Saturday, October 25, 2014
Photo: The book's hardcover...cover? From its Goodreads page.
Another good, compulsively-readable entry into the series by Atkins.
There's not much here you haven't seen before if you've read the others by Parker and Atkins. But this one still stands apart from the others because of its purposely scattered structure. Spenser's all over the place, from Boston to NYC and back again. He speaks to old characters (Gerry Broz runs a fish store?!?), only some of whom are actually useful for this case.
This is the one startling aspect of this book. Old, non-regular characters either come up (Broz; Tony Marcus; Ty-Bop) or are brought up (Rachel Wallace; April Kyle) simply to stir them up in the readers' minds. Doing this could've led to disaster, almost like name-dropping, but Atkins handles it well. It doesn't distract. It adds.
This one reads a little more gritty, a little more true-to-life. This is also different than many, but not all, of Parker's. His often tended to get wrapped up neatly. The better ones, now that I think about it, didn't end that way: Looking for Rachel Wallace and April Kyle's second (and last) come to mind.
Who-dun-it is not a surprise, exactly, although I was a little surprised about how it suddenly came to a head. I mean this in a good way. It makes sense, and the reader and Spenser were kind of heading there, but it all gets sidetracked, as did Spenser, as does the reader. So when the ending happens, it all makes sense, and isn't really surprising, and yet it was a nice, little twist at the same time.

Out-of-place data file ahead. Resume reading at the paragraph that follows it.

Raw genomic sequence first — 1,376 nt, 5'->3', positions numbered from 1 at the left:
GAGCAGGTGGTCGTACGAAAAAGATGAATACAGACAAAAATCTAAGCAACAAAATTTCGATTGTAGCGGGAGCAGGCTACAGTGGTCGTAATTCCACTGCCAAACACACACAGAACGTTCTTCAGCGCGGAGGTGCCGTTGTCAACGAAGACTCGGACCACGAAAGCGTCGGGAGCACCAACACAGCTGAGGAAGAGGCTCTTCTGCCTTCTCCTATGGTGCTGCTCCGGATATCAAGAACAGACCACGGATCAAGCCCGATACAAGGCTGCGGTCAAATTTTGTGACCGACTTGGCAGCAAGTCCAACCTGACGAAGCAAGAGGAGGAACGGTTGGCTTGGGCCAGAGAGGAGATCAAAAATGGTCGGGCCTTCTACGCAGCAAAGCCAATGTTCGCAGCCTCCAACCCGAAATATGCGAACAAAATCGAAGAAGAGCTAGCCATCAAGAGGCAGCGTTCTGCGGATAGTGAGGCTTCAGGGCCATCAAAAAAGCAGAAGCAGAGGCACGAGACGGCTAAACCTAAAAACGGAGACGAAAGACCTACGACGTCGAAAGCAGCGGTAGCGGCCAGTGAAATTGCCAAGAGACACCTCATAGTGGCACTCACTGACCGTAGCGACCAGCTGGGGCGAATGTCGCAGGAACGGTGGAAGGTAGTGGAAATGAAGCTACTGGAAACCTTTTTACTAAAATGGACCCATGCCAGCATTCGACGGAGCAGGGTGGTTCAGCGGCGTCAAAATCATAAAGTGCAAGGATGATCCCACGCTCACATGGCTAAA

In a gritty, realistic kind of way. Would it really happen that way? The motel room? The trunk? Yes, I believe it really could happen that way. But in the trunk? Yes, because he just didn't care. (I won't reveal the end, so you'll just have to read it to fully grasp what I'm talking about.) Would it have ended that way in Parker's hands? Nope. But that's okay.
It works. That's all that matters. Things change. People change.
And, often, they don't change. The bad ones, when they get really pissed, tend to stay that way. And then they do bad things. And then everything sort of goes to hell.
Sometimes that kind of thing ends well. Other times--I'm thinking Cormac McCarthy here--they don't. As it is in real life as well.